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    Quote Originally Posted by desimulacra View Post
    Welcome James,
    GoVols sent you in the right direction, also I am sure you have read this recent thread http://www.houseboatmagazine.com/for...ocation-Advice it has some go info. The great thing is the Aluminum houseboats of the past are mostly still in good shape. The life of an aluminum hull is basically as yet unknown (they are still afloat).
    The only reason I would go with a diesel is if I was planning on doing a lot of traveling. Then a houseboat, like most on this site, are not really ideal.

    As a side note we were sitting out at Rock Port Bluffs the other day and a houseboat went by with gas engines that was very quiet then 1 mile behind it came an aluminum houseboat with diesels that was extremely noisy. I mean the engines were loud. More so in front than the rear. I was wondering if the hull was projecting the sound. Anyone?
    Good luck and keep us posted.
    So, this site here is aimed more towards the larger houseboats that are more stationary or am I missing something regarding your post. " The only reason I would go with a diesel is if I was planning on doing a lot of traveling. Then a houseboat, like most on this site, are not really ideal. " Please advise.

  6. #6
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    So, the cost of fuel of gas vs diesel dosen't really come into play? There isn't a benefit on GPH on gas vs diesel?

  7. #7
    Senior Member GoVols's Avatar
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    There's always a benefit for diesel when fuel consumption comes into play, but you'll need to put a LOT of hours on them in order to recoup your money from initial investment, as diesels are significantly more expensive than gasers.

    An interesting spin I saw recently was gas propulsion engines, but a diesel generator. THAT IS AN EXCELLENT COMBO!
    Formerly owned a 16X69' Sailabration

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  8. #8
    Senior Member GoVols's Avatar
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    The wide body boats are more comfortable for inland lakes where you leasurly cruise to an anchor spot and stay the week / weekend and then go back to the dock for the next work week. If you want to cruise in the intercoastal or will go in salt water, you'll most likely need a cabin cruiser or a costal-going fiberglass houseboat that has a more pronounced bow that's capable of taking the waves.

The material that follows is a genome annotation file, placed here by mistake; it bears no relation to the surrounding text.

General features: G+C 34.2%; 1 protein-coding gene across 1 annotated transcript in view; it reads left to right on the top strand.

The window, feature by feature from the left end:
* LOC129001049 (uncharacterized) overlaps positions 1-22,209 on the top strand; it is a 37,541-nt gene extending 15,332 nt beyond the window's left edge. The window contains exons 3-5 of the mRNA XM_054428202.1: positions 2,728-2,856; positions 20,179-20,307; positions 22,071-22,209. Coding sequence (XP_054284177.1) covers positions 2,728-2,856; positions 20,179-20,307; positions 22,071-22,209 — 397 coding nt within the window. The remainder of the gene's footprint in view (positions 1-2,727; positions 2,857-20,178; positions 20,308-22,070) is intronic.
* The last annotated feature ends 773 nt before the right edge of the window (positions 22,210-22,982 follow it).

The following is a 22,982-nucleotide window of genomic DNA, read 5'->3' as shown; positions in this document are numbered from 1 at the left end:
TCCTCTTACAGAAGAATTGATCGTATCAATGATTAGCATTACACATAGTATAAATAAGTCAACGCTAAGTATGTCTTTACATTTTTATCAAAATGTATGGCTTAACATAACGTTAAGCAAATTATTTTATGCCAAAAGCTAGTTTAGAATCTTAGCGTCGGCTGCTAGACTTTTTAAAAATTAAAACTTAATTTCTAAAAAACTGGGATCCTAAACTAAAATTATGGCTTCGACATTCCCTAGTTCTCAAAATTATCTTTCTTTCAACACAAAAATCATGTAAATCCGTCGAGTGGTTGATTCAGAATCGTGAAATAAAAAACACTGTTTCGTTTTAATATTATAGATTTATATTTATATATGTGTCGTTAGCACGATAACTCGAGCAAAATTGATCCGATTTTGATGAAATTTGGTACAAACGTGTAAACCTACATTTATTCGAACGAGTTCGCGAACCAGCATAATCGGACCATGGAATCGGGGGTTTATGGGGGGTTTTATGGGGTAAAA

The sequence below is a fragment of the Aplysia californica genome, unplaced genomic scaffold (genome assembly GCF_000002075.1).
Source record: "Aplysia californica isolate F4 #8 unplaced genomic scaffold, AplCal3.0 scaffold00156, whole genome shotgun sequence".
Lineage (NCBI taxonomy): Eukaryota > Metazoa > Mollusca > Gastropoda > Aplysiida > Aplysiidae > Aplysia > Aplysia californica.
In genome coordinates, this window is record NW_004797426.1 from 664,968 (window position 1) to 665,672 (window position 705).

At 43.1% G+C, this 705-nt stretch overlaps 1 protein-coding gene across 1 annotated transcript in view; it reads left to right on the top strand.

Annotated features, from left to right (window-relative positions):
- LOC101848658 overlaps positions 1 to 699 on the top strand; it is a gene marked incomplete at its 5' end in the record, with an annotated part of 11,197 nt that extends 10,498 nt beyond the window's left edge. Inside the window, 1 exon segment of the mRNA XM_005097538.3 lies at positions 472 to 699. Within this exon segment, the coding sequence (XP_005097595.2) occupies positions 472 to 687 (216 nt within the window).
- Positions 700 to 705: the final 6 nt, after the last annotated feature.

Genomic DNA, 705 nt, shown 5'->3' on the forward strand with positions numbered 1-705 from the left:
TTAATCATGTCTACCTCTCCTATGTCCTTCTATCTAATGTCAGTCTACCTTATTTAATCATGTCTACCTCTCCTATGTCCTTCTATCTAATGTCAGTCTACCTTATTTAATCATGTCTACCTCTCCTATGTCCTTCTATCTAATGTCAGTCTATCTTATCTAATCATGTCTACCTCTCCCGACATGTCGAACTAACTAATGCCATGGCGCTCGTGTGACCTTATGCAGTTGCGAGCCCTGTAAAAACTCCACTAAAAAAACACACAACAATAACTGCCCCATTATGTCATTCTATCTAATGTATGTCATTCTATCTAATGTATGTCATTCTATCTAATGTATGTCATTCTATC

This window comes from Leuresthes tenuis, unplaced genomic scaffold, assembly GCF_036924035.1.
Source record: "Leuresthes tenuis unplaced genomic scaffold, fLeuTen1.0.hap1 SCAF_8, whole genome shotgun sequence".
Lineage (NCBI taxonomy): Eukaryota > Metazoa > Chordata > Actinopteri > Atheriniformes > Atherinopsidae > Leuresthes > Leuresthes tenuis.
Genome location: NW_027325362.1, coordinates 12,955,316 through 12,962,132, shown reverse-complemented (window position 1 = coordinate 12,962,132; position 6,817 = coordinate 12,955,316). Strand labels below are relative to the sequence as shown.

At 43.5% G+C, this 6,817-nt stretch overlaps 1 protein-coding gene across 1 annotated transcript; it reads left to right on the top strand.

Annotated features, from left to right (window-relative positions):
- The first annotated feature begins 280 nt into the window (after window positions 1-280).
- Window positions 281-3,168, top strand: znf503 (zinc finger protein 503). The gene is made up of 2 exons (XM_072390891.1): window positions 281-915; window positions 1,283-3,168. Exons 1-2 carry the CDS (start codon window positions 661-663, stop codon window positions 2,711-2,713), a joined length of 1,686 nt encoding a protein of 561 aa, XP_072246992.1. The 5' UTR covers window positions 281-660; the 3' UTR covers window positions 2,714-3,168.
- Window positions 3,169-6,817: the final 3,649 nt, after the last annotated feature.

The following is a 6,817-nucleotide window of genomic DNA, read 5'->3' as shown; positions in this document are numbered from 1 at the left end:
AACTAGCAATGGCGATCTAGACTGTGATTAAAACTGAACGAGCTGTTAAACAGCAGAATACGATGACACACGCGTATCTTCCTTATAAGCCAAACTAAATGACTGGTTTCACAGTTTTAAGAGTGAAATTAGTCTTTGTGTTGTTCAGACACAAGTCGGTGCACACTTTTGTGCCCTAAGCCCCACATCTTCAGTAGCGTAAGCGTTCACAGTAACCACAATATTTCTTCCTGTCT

Gibson is making boats again. Their boats can doing the intercoastal waterways or The Great Loop.
    Formerly owned a 16X69' Sailabration

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  9. #9
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    Quote Originally Posted by GoVols View Post
    The wide body boats are more comfortable for inland lakes where you leasurly cruise to an anchor spot and stay the week / weekend and then go back to the dock for the next work week. If you want to cruise in the intercoastal or will go in salt water, you'll most likely need a cabin cruiser or a costal-going fiberglass houseboat that has a more pronounced bow that's capable of taking the waves.

    Gibson is making boats again. Their boats can doing the intercoastal waterways or The Great Loop.
    Gibson is making boats again? I have had no luck in contacting them. Can you please point me to where you found that information?

  10. #10
    Senior Member GoVols's Avatar
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    Someone posted a thread on here several months ago about Gibson reopening. Not sure of the status, but here's their website and phone.
    http://www.gibsonboats.com/default.htm
    (615) 325-9320
    Formerly owned a 16X69' Sailabration